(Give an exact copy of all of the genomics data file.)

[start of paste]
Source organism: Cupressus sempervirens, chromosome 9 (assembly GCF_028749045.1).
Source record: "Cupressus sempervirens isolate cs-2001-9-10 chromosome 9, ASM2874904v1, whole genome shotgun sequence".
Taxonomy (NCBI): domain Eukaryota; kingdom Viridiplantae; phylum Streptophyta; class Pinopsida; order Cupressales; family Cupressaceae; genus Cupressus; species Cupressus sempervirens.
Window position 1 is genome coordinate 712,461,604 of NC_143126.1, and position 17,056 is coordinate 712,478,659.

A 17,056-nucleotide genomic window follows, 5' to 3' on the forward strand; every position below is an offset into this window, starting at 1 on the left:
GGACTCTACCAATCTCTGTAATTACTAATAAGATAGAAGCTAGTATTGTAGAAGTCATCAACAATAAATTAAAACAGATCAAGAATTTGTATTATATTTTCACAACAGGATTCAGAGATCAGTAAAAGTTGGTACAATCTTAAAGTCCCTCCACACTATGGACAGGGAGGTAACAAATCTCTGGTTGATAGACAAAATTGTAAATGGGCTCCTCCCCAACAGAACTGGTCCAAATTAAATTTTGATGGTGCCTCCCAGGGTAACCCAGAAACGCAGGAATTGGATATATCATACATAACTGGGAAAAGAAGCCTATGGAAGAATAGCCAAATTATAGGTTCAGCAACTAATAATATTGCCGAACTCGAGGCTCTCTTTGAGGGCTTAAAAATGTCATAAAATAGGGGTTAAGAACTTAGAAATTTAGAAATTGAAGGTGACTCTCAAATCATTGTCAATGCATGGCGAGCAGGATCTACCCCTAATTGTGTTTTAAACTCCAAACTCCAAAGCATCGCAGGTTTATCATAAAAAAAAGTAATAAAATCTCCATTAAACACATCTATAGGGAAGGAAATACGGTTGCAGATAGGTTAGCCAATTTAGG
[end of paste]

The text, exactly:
Source organism: Cupressus sempervirens, chromosome 9 (assembly GCF_028749045.1).
Source record: "Cupressus sempervirens isolate cs-2001-9-10 chromosome 9, ASM2874904v1, whole genome shotgun sequence".
Taxonomy (NCBI): domain Eukaryota; kingdom Viridiplantae; phylum Streptophyta; class Pinopsida; order Cupressales; family Cupressaceae; genus Cupressus; species Cupressus sempervirens.
Window position 1 is genome coordinate 712,461,604 of NC_143126.1, and position 17,056 is coordinate 712,478,659.

A 17,056-nucleotide genomic window follows, 5' to 3' on the forward strand; every position below is an offset into this window, starting at 1 on the left:
GGACTCTACCAATCTCTGTAATTACTAATAAGATAGAAGCTAGTATTGTAGAAGTCATCAACAATAAATTAAAACAGATCAAGAATTTGTATTATATTTTCACAACAGGATTCAGAGATCAGTAAAAGTTGGTACAATCTTAAAGTCCCTCCACACTATGGACAGGGAGGTAACAAATCTCTGGTTGATAGACAAAATTGTAAATGGGCTCCTCCCCAACAGAACTGGTCCAAATTAAATTTTGATGGTGCCTCCCAGGGTAACCCAGAAACGCAGGAATTGGATATATCATACATAACTGGGAAAAGAAGCCTATGGAAGAATAGCCAAATTATAGGTTCAGCAACTAATAATATTGCCGAACTCGAGGCTCTCTTTGAGGGCTTAAAAATGTCATAAAATAGGGGTTAAGAACTTAGAAATTTAGAAATTGAAGGTGACTCTCAAATCATTGTCAATGCATGGCGAGCAGGATCTACCCCTAATTGTGTTTTAAACTCCAAACTCCAAAGCATCGCAGGTTTATCATAAAAAAAAGTAATAAAATCTCCATTAAACACATCTATAGGGAAGGAAATACGGTTGCAGATAGGTTAGCCAATTTAGG